I spent most of the day there doing more tests and ended up also seeing an infectious disease doctor who did not seem concerned with all of the bacteria, fungi, and parasites that have been found living inside my gut. However, he and the G.I. both asked that I submit stool samples, looking for other possible pathogens I suppose. The G.I also sent me for a food sensitivity allergy test, which I did just two days ago. They test more than just food, and it turns out I’m only allergic to dust mites, cats, and dogs - something I already knew.
It’s now Friday, the day before the concert and I’m still uncertain if I’ll be able to attend. I was also coping with a very painful knot in my back, adjacent to the fusion surgery. It had been plaguing me for two weeks and would not let up. It’s now Saturday, the day of the show, and thankfully, my IBS is relatively stable, I’m not in a crisis, and I feel well enough to attend, but the knot is still there. I must confess, it was so painful that I broke down again while getting ready to head into the city. I could not believe that after six months of holding on to those tickets, I would have to see a show that I was very much anticipating, with a knot in my back! Anyhow, we went to the show, met up with our friends Mylène and Nathalie Nociti, and had a great time. I wore my wayfarer style sunglasses most of the evening as a tribute to Corey’s biggest hit “Sunglasses at Night,” which he performed in the encore! And we all thoroughly enjoyed the opening act: Glass Tiger! Lead singer Alan Frew was mostly recovered from a stroke he suffered about two years ago, but was also up on stage after having broken his neck just two weeks prior! I was unable to find any details surrounding the accident, but you could see from his body language that he was favoring his head when walking and turning around. So he and I had something in common - we were both nursing our cervical interventions.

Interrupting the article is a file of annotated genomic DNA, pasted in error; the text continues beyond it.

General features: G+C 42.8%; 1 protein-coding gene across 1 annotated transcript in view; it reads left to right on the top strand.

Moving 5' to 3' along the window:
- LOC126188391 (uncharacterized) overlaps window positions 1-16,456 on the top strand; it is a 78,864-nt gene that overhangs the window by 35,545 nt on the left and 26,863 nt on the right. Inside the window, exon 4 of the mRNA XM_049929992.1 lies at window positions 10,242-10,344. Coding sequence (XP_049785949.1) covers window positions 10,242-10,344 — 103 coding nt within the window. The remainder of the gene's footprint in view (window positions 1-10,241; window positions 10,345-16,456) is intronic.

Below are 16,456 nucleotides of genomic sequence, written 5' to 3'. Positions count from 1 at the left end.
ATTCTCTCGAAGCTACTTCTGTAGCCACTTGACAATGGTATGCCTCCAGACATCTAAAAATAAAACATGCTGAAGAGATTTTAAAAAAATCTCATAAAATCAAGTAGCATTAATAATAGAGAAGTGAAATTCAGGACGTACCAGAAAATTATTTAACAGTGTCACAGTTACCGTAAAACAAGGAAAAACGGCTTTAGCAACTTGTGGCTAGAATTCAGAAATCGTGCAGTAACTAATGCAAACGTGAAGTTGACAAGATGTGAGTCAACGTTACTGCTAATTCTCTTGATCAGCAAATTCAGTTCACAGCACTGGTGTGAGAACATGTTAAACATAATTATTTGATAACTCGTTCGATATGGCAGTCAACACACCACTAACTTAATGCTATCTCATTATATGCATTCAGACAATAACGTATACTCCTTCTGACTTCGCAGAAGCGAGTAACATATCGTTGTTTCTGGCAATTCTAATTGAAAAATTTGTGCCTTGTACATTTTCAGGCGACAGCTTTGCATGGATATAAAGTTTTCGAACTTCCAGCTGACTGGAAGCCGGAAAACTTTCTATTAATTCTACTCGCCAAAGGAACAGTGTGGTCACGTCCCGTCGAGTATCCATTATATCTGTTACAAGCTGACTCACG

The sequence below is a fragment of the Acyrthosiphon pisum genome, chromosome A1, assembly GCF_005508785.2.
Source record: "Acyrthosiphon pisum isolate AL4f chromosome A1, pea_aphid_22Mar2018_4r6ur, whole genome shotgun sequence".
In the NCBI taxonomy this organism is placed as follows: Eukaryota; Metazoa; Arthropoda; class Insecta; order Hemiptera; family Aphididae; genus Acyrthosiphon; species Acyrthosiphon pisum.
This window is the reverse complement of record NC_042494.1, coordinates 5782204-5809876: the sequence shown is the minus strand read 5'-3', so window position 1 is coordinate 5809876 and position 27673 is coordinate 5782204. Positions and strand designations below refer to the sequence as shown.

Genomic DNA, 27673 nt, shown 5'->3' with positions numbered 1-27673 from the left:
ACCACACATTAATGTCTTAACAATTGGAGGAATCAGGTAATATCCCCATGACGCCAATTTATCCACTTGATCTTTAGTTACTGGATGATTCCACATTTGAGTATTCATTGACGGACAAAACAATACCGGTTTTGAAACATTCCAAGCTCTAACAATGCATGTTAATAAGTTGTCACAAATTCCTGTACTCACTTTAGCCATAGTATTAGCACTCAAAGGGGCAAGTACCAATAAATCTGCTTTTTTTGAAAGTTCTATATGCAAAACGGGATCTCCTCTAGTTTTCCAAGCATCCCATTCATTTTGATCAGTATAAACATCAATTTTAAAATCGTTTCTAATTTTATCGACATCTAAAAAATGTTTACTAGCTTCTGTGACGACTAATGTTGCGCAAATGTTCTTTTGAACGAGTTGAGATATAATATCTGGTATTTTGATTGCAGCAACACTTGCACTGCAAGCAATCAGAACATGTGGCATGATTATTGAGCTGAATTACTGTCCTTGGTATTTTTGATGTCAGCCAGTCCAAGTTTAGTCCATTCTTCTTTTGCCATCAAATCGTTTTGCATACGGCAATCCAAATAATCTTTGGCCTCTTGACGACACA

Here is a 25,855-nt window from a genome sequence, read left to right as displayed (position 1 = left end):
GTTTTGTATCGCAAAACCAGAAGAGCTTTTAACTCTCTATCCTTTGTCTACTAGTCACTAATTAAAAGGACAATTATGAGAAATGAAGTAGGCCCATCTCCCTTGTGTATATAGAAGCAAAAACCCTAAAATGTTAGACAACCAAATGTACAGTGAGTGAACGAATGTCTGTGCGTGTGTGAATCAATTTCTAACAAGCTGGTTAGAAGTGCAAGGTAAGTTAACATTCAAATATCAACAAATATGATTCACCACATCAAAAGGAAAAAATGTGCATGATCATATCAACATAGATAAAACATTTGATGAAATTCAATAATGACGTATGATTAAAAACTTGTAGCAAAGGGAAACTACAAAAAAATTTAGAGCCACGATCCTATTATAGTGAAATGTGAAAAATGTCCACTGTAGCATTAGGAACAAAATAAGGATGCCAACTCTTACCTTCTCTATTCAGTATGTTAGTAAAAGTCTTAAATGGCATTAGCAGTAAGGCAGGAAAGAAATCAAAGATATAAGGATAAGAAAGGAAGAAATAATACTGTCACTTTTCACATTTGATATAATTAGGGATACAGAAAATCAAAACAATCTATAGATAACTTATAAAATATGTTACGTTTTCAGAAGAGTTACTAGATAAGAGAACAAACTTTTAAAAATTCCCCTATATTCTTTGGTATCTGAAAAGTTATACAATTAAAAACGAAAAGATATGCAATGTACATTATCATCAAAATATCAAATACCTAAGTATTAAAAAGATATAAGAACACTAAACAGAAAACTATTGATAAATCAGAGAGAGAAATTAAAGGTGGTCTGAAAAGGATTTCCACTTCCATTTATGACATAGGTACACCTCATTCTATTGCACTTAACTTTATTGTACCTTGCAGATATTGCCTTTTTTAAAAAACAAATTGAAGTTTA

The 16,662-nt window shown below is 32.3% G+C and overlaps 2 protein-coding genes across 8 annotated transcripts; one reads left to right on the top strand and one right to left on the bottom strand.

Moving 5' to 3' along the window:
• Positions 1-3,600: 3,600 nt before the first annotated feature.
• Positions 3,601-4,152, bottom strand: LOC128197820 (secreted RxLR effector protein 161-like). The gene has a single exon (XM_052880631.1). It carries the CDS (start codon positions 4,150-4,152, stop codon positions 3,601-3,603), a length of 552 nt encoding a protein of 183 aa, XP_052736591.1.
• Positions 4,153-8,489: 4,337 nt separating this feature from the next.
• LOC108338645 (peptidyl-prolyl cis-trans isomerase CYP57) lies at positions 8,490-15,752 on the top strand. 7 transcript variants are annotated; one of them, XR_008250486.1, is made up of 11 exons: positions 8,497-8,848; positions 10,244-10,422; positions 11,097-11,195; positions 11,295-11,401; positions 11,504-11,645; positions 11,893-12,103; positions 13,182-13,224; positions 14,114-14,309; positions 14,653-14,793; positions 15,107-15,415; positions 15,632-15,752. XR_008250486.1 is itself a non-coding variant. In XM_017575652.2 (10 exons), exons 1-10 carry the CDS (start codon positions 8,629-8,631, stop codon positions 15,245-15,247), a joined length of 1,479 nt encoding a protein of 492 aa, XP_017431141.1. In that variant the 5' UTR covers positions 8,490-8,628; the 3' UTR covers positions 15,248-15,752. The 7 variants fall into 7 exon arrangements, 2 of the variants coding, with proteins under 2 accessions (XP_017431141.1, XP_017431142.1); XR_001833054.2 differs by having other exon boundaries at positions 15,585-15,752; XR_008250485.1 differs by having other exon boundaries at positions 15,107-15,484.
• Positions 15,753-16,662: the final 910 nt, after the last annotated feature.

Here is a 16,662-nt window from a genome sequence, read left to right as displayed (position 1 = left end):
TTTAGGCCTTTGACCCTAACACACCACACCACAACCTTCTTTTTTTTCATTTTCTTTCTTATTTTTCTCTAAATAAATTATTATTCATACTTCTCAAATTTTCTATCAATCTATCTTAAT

It’s now Thursday, June 27th, and since the concert, I’ve had two more crisis states come upon me, including one just two nights ago. It was another “off the charts” IBS evening for me - and my wife. These episodes are so acute that I am immediately thrown into a state of absolute and utter despair. Feeling hopeless and helpless, I breakdown and sob uncontrollably. The degree of discomfort is hard to describe without actually living it, but I can say that it is by far the worst I’ve ever felt in my life.
I’ve seen several G.I. doctors since this first started back in October of 2016. None of them have been able to help me. And this is what just about everyone who comments in the SIBO Facebook Groups has to say as well: “My G.I. could not help me.” So, I’ve decided to tackle the SIBO/IBS on my own by following a protocol that I found online. I did a lot of research before deciding on a particular person/approach/program. I chose the “SIBO Breakthrough Program” and started on St-Jean Baptiste day. It’s a customized Paleo diet supported by a variety of supplements that are to be taken at various times of the day, with or without meals, etc. I’ll keep you all posted as the days go by to let you know if I see results.
Oh Lord, please, please, let me see results!
There are days where I just want to give up and die. The only thing that keeps me going is music. So in the meantime, I’ve started listening to “Never Surrender” every day to help pull me up when I’m down.
Patrick 2.0 - Your Friendly Neighbourhood Bionic Man